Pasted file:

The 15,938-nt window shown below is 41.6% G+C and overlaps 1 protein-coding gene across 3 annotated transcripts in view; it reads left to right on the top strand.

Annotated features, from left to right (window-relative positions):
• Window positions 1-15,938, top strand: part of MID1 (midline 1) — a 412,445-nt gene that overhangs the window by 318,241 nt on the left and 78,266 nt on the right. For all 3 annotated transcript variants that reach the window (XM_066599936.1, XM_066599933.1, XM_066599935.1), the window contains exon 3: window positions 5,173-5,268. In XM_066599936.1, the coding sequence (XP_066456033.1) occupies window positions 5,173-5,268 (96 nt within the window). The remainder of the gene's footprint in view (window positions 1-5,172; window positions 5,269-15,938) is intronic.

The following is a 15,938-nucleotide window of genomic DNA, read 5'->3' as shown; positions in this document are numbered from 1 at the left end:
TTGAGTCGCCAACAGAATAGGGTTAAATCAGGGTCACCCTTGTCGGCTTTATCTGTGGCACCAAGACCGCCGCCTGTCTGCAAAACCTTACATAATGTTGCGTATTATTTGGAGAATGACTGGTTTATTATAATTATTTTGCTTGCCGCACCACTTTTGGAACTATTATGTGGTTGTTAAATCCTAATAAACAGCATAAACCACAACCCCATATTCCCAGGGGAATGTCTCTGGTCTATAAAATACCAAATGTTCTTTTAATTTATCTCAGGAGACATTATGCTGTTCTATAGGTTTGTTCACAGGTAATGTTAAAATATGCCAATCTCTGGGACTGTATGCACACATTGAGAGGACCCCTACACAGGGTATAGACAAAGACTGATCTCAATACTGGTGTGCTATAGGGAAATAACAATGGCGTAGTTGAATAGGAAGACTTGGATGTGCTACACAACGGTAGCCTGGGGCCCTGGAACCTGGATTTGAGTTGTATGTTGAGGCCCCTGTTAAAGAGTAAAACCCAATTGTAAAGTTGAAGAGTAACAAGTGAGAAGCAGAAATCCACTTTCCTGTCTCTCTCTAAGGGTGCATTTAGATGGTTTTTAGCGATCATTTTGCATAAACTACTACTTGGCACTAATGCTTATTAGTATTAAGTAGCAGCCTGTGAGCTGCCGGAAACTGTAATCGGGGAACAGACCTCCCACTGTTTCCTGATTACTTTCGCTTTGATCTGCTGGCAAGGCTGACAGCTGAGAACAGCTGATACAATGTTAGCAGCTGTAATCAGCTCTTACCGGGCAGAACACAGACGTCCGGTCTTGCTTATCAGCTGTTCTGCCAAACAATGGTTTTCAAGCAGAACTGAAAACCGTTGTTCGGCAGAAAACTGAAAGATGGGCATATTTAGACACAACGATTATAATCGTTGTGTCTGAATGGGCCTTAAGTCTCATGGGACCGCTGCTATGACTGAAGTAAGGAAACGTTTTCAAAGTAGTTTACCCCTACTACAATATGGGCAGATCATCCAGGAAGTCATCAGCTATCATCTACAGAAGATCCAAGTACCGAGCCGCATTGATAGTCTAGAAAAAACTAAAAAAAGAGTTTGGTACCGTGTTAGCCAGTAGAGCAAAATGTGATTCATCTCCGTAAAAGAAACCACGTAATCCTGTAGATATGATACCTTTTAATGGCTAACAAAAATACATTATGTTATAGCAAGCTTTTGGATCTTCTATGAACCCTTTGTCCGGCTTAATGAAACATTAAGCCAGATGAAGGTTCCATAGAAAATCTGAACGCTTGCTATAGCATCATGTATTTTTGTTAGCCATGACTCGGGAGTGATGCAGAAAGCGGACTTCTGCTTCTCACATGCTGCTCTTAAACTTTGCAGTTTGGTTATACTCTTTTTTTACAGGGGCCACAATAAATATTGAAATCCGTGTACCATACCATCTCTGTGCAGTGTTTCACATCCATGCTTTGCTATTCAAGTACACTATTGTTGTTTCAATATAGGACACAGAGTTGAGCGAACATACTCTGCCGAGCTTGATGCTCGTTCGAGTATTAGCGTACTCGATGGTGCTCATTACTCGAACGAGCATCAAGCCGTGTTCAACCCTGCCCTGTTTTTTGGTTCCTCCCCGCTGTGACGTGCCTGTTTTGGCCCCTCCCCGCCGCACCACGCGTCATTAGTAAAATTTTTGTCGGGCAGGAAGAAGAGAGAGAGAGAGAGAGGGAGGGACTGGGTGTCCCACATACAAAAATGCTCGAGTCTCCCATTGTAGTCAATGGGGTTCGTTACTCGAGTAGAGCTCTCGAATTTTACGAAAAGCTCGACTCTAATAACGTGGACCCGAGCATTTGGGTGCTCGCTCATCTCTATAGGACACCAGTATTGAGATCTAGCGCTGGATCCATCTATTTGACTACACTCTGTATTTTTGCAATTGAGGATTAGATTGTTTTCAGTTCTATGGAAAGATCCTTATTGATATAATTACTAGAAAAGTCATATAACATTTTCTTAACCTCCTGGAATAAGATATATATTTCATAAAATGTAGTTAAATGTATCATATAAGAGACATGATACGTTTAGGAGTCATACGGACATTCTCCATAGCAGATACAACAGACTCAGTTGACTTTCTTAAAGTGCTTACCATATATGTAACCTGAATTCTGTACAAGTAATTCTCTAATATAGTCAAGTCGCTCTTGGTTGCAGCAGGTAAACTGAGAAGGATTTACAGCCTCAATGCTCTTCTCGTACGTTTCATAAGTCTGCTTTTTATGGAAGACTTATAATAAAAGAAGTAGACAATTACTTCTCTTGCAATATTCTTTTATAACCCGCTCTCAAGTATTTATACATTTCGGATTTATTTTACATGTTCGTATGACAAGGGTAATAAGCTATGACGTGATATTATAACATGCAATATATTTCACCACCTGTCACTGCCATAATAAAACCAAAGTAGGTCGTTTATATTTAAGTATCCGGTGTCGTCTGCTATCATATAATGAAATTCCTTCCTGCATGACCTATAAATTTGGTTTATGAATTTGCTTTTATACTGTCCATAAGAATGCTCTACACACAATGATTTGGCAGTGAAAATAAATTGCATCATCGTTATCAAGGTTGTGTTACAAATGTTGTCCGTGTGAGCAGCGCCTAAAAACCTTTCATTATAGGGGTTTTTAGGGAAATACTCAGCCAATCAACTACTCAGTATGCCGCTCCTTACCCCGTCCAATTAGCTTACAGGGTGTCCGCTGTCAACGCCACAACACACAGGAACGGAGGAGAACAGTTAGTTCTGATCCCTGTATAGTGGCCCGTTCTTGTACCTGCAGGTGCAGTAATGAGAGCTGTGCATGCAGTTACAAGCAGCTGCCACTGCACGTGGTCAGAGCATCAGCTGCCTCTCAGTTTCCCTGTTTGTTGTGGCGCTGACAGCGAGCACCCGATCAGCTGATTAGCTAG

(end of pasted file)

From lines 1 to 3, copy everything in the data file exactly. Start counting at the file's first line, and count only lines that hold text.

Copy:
The 15,938-nt window shown below is 41.6% G+C and overlaps 1 protein-coding gene across 3 annotated transcripts in view; it reads left to right on the top strand.

Annotated features, from left to right (window-relative positions):
• Window positions 1-15,938, top strand: part of MID1 (midline 1) — a 412,445-nt gene that overhangs the window by 318,241 nt on the left and 78,266 nt on the right. For all 3 annotated transcript variants that reach the window (XM_066599936.1, XM_066599933.1, XM_066599935.1), the window contains exon 3: window positions 5,173-5,268. In XM_066599936.1, the coding sequence (XP_066456033.1) occupies window positions 5,173-5,268 (96 nt within the window). The remainder of the gene's footprint in view (window positions 1-5,172; window positions 5,269-15,938) is intronic.